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Ketamine as a sole anaesthetic agent in short surgical procedures--a clinical study.

INTRODUCTION: Ketamine hydrochloride, a phencyclidine derivative, was introduced into clinical anaesthetic practice by Domino, Chodoff and Corssen in 1965. It was proved to be an excellent analgesic. (1)

Ketamine is an intravenous drug with special properties that make it the only agent that presently serves as an anesthetic, sedative, amnesic and analgesic. Although it is sometimes forgotten, Ketamine is still considered a valuable drug. (2)

Water soluble, stable and non-irritant when administered intravenously, Ketamine has rapid onset and provides acceptable anaesthesia, minimal depression of cardiovascular and respiratory system, rapid degradation to inactive non-toxic metabolites and rapid and smooth emergence with minimal side effects with no hypersensitivity reaction. These properties make Ketamine useful for total intravenous (IV) anaesthesia. (2)

The main disadvantage of this drug is emergence delirium. Patients may pass through a phase of vivid dreaming with or without psychomotor activity manifested by confusion or irrational behaviour. This is seen more commonly in young adults, more so in females. They are less common in children and older age groups. (1)

The present study is to assess the suitability of Ketamine as a sole anaesthetic agent for short surgical procedures with Diazepam to attenuate the emergence phenomenon.

OBJECTIVES:

To evaluate the features of Ketamine hydrochloride such as:

1. Rapid induction.

2. Profound analgesia.

3. Minimal cardiovascular and respiratory depression with good airway maintenance.

4. And its complications.

METHODOLOGY: The present study was done on hundred patients, at Chigateri General Hospital, Bapuji Hospital, Women and Children Hospital, Davangere from November 2005 to May 2007. One hundred patients of either sex and various age groups ranging from 10 to 40 years were selected for the study.

PATIENT SELECTION: Inclusion criteria: Patients of ASA grade I and grade II, either sex between 10-40 years. Exclusion criteria: Patients with history or clinical evidence of Ischemic heart disease, Hypertension, Diabetes mellitus, Raised intraocular pressure, Epilepsy, Cerebrovascular disorders, Personality disorders, Old age, Surgery on head and neck, Psychiatric disorders.

PREOPERATIVE ASSESSMENTS: All patients were screened thoroughly and investigations like Hb%, urine for sugar and albumin, fasting blood sugar and ECG were done. Physical examinations were carried out and body weight was recorded in each case. Basal preoperative pulse rate, blood pressure and respiratory rate were recorded.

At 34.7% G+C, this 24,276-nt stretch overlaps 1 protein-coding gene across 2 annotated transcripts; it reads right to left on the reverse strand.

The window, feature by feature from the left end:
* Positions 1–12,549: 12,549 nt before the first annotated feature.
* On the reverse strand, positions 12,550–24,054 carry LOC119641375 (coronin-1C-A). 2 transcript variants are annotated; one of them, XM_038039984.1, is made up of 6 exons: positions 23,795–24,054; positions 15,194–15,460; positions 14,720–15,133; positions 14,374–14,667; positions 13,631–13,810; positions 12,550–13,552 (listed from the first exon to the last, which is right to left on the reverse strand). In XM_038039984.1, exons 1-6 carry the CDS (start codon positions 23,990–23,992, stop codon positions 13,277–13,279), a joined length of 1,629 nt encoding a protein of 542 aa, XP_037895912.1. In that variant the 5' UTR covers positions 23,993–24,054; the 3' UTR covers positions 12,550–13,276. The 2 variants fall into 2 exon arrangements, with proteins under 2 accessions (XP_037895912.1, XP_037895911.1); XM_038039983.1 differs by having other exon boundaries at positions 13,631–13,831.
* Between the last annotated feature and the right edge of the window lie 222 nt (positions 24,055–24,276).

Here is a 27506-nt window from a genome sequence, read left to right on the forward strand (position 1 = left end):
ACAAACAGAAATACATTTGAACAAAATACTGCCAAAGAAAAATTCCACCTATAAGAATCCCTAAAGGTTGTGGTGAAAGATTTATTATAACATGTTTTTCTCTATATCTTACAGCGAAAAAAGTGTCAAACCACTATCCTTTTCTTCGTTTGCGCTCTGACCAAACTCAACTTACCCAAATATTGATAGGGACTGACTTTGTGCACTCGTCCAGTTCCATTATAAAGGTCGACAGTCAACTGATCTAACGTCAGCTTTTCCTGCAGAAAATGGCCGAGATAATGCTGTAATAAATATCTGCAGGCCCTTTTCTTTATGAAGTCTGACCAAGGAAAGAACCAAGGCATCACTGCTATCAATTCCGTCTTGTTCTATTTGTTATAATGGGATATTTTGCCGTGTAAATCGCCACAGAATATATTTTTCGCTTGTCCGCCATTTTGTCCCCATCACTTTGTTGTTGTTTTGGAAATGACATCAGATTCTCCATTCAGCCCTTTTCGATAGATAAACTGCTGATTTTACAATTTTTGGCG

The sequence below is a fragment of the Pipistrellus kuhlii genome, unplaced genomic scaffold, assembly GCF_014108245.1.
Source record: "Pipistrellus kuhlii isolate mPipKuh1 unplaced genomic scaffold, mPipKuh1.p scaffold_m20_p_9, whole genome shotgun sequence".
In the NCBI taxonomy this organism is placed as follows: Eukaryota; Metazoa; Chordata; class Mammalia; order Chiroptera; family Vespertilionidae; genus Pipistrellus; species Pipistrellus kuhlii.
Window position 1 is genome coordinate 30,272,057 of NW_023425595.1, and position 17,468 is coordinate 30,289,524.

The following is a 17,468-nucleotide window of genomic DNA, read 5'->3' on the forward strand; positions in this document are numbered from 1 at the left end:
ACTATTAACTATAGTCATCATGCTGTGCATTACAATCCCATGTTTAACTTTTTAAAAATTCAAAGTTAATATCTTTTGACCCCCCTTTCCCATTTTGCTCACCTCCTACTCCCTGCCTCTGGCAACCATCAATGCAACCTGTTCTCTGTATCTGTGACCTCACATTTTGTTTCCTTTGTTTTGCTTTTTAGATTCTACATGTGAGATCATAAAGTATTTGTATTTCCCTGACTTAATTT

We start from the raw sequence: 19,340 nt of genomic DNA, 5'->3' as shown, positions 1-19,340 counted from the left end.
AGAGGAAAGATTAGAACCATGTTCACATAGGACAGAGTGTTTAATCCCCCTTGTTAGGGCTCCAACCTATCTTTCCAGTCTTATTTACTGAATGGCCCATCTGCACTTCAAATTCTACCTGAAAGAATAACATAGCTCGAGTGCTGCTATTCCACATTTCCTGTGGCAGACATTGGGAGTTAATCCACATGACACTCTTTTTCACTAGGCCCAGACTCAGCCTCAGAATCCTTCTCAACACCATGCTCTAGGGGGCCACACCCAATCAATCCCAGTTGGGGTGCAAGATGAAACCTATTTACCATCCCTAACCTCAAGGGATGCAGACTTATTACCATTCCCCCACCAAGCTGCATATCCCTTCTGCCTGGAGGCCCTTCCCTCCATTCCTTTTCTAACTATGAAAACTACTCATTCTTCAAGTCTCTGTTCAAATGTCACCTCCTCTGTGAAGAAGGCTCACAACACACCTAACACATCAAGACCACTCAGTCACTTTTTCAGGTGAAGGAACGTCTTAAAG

PREMEDICATION: All patients were premedicated with Atropine 0.02 mg/kg body weight and Diazepam 0.2 mg/kg body weight intravenously 2-3 minutes before the injection of Ketamine.

INDUCTION: Initial dose of Ketamine 2 mg/kg body weight was given intravenously.

MAINTENANCE: Subsequent doses of Ketamine were given after the signs of waring off of anaesthesia like phonation, return of nystagmus and movements on surgical stimulation were seen. The dose repeated was half the initial dose.

METHOD: When the patient was brought to the operation room pulse rate, blood pressure and respiratory rate were recorded and an intravenous line was started. All patients were premedicated and Ketamine 2 mg/kg body weight was given intravenously slowly over a period of 30-40 seconds. After injecting Ketamine, time taken to obtain the surgical anaesthesia was noted. Patient was closely monitored for vital signs at 2, 5 and every 5 minutes thereafter including airway maintenance. Patient was also observed for side effects. The time taken by the patient to recover from the initial dose was noted. A subsequent dose of Ketamine was given if the procedure was continued further. The duration of action of the subsequent dose was also

noted. Once the procedure was over, the patient was allowed to recover in a calm place. The patients were said to be completely recovered from anaesthesia when they started responding to oral commands. They were then shifted to the ward.

At the end of operation, the quality of anaesthetic conditions produced was graded as shown in table 1:
Table 1--Quality of anaesthetic conditions.

Excellent    Patients remained calm. There were no
               movements, no interference with surgery.

Good         Patients remained calm. Minor movements
               not interfering with surgery.

Fair         Moderate movements interfered with
               surgery but no supplementary anaesthesia
               was required.

Poor         Patients required conventional general
               anesthesia.


The patients were interviewed the next day morning for any unpleasant dreams or untoward experience during recovery or during their sleep over night.

STATISTICAL ANALYSIS: Descriptive data included mean, standard deviation and percentage which were determined for the study group. Paired 't' test was used to compare the mean values at different intervals with baseline measurements. P value of <0.05 was considered for significant difference.

RESULTS: Of the hundred selected patients of either sex, 42 patients were male and 58 were female. The age range was 10-40 yrs and the mean age was 24.4 [+ or -] 8.1. The majority of the patients belonged to the age group 21-30. The distribution of weight of the patients ranged from 20-75 kgs with the mean weight of 46.7 [+ or -] 12 kgs.

Injection Ketamine 2-mg/kg body weight intravenous was given to the patients 2-3 min after the injection of Diazepam and Atropine. The following were observed and noted during anaesthesia and in the recovery period.